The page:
The whole nation knows the value of winning the Premier League to Leicester City. The value of Leicester winning it is greatest just before it’s won. This blog was published the morning of the day when Leicester became Premier League champions. I’m not a Leicester fan (or season ticket holder like regular reader Sam Pickford) , but I’m fascinated by the story like everyone else.
#LCFC 2015-16 – The best value for money in the history of the Premiership
You want to know what value for money looks like, it looks like Leicester City Football Club’s wage bill and this is why.
You get the picture. The blue dots represent those clubs that (per pound spent on wages have got most from the spend). The orange dots represent those who’ve got most.
The dark blue dot at the very top is Leicester City this season, a club that has defied every expectation!
As you’d expect, the orange dots include historic failures such as Derby County, today’s failures such as the current Aston Villa side and relative failures such as the 2015-16 Chelsea.
And now I’m thinking pensions
It’s one thing to judge a football club on its fully disclosed wage bill over a determined time, it’s another supposing these numbers are a guide to the future. The second team (and highest light blue button- are Ipswich- who were relegated the season after their annus mirabilis). But it’s interesting that Tottenham and Arsenal regularly appear in blue and Newcastle and Sunderland in orange.
Adjusting performance for the cost of achieving that performance is an established way of measuring things and it should be no different for pensions.
First Actuarial runs each year a Monkey League where we challenge our football experts to pit their wits against the picks of 1000 monkeys in picking winners and losers. Each team chosen has a handicap, clubs with big spends have to do better than the lightweights. We had one our of our 150 contestants choosing Leicester to do well, Leicester has done her well, they were assumed to be relegated.
Picking outliers like Leicester is great fun, but it’s not what makes for success. The lady who has chosen Leicester has followed the same philosophy throughout and sadly , she has not done well in other divisions. Which suggests that strongly capitalised clubs which pay good wages do get better results (usually).
But over time, it appears it is the Tottenham’s and Arsenal’s who are delivering most pound for pound and this suggests that they, and not the Manchester City’s and Chelsea’s, are the teams producing the consistent value for money over time.
What this means for us pension fans is that
- we should be wary of investing in the Leicester’s and Ipswich’s on the basis that one swallow does not a summer make
- That we should look for consistent above average performance evidenced by results
- That whatever our theoretical assessment of the value for money we are likely to get from our choice of fund, we need to back test against historic results to see if theory translated into practice.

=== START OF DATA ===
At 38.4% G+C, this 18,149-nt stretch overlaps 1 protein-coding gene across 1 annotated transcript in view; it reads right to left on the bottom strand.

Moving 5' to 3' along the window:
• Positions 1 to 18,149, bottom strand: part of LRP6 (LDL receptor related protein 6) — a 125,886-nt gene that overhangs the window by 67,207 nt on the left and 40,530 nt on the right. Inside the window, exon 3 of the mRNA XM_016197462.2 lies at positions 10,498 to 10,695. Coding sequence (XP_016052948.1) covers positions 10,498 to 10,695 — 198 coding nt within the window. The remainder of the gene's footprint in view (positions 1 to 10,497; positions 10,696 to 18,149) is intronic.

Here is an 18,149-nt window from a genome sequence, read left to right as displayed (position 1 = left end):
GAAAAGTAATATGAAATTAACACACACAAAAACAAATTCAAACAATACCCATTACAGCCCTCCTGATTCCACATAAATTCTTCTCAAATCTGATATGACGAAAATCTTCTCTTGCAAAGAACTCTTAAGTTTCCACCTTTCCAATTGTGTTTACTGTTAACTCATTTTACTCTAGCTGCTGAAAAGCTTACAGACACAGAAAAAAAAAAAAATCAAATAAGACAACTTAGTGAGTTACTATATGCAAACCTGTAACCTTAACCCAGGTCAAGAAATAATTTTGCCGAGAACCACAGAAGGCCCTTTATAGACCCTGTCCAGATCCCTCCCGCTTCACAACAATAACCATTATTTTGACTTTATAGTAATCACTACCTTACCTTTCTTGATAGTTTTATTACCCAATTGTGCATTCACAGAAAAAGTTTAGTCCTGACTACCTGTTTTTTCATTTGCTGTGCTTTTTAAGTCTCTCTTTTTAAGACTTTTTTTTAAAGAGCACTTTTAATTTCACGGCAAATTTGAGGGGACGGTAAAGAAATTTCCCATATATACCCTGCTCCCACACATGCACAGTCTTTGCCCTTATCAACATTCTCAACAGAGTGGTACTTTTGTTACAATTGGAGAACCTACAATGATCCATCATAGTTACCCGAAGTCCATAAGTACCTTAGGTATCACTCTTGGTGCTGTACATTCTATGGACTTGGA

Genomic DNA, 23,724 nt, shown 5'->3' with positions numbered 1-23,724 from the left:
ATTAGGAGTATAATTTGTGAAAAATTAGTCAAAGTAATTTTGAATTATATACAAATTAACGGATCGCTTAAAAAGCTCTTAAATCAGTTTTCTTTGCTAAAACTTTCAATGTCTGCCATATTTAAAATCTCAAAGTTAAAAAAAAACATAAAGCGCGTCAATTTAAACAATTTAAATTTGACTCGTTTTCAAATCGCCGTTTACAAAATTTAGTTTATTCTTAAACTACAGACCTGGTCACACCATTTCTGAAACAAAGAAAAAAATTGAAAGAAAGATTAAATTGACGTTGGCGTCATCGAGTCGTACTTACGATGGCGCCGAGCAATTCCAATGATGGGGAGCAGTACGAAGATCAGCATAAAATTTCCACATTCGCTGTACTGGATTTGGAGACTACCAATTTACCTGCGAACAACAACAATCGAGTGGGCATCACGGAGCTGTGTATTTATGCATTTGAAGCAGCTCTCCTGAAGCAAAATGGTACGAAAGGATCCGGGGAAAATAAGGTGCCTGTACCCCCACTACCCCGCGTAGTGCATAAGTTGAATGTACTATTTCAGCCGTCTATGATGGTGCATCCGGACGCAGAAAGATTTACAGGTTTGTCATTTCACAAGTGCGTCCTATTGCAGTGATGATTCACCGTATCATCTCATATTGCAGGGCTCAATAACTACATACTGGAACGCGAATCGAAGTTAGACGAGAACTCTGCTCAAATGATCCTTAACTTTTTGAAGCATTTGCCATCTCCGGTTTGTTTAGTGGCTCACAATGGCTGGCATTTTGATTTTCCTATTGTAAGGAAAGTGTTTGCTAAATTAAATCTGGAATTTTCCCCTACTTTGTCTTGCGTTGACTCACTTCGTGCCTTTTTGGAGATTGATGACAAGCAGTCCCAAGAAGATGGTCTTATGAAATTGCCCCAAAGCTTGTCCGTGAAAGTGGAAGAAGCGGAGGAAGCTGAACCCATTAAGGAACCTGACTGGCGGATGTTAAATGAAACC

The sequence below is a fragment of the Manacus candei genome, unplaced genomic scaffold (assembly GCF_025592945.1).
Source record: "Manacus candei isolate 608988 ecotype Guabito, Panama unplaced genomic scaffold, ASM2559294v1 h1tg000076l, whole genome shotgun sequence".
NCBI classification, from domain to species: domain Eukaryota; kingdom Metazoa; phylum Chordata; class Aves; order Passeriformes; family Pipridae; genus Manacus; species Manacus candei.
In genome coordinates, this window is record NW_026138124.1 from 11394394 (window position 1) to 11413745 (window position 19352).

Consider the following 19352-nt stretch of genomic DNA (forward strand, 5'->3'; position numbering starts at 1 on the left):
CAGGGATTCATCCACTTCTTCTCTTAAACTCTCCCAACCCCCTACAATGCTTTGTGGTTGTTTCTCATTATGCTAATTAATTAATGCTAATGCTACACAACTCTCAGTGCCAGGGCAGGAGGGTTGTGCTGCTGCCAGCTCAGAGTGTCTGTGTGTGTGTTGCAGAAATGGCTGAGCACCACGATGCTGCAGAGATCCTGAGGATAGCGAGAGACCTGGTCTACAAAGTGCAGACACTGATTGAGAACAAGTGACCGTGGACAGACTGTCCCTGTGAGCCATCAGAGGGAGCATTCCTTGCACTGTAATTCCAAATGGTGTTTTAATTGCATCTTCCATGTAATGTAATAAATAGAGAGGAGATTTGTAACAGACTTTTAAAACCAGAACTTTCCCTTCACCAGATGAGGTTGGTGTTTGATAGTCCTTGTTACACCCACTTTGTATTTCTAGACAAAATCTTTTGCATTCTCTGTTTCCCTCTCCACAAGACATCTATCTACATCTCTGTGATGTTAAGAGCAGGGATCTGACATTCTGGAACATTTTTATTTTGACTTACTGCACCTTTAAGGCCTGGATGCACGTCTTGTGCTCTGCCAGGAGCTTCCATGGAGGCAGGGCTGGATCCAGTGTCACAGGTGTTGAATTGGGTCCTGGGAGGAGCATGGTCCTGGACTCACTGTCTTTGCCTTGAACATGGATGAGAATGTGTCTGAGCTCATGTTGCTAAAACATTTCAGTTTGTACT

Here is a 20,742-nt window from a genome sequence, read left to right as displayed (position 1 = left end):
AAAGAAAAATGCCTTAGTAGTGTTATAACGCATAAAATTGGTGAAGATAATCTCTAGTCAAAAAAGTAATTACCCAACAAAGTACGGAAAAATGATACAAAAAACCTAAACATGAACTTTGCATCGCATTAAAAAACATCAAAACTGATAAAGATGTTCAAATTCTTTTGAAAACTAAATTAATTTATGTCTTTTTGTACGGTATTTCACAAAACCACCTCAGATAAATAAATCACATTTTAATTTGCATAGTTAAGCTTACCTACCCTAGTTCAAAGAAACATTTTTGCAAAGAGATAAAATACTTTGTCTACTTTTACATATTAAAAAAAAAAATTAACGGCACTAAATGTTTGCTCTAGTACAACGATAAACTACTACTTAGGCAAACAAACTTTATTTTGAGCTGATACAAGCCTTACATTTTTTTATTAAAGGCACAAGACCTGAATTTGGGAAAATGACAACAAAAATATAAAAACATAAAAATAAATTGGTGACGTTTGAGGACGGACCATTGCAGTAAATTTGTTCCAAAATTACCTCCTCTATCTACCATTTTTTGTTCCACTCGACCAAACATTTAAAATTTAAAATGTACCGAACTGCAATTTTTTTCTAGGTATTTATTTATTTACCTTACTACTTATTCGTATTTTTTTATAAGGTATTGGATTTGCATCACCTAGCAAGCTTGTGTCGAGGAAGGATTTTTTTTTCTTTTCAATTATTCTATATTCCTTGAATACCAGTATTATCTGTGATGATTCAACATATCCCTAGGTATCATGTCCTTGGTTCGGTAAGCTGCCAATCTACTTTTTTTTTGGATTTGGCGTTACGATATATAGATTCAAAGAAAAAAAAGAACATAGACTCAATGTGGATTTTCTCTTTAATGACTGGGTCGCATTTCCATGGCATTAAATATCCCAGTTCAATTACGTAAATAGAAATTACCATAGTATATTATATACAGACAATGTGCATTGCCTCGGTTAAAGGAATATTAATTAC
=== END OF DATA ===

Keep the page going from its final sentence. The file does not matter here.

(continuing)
(Footballing) success can only be judged over time
Thinking about an analogous measure – such as the value for money of football club wage bills helps focus the mind on the very abstract concept of value for money in the very abstract world of manager performance.
Past performance is one dimension of the 3-D decision, the other two are value for money. Prudential, alone among the IGCs looking at VFM proposed a straightforward benchmark for performance (3% over CPI – net of charges – over time).
Like Einstein’s fourth dimension, past performance is time dependent. Leicester may be in the Championship in 2017 (following the Ipswich performance track). It is not until Leicester can show consistent outperformance relative to spend – over time – that we can label the club “well managed”.
Football is great as what you see is what you get. The football league table is a transparent measure of success ( put aside arguments about point deductions). But football is a game that fully engages us all, about which we can make educated decisions. Football is a game that empowers us to feel we are all experts.
It is also a game that teaches that clubs only become great over time.
Why the “beautiful game” helps is that it enables us to see what pensions could be like if we could find a way to make it as interesting. The beautiful game also allows us to understand that what we measure as success can typically include, not just the results , but the quality of the experience for the fan.
Which is why supporting Yeovil Town FC will always be value for money and why pension providers must do better in engaging , educating and empowering their members. Football clubs – especially in the lower leagues, are setting up Supporters Trusts which allow fans a greater insight into and say about the decisions being taken in their clubs.
Football clubs (like my Yeovil), know that the loyalty of the fans depends on their being able to speak about “their club”. This seems to have been something that Leicester has achieved over the years ( as recently as 2008-9 they were in the third tier -League One).
Keeping the trust of supporters – “whether you’re up or down” seems tied to this sense of ownership. When the club loses its supporters as owners, then it struggles.
I sense that IGCs could- in time- become like Supporter’s Trusts, the means by which ordinary people feel they get some ownership of how their retirement fund is managed.
For that to happen, we need to bolster the IGC as an independent but integral part of a pension provider’s set-up. That’s why I believe IGCs are critical to restoring confidence in pensions.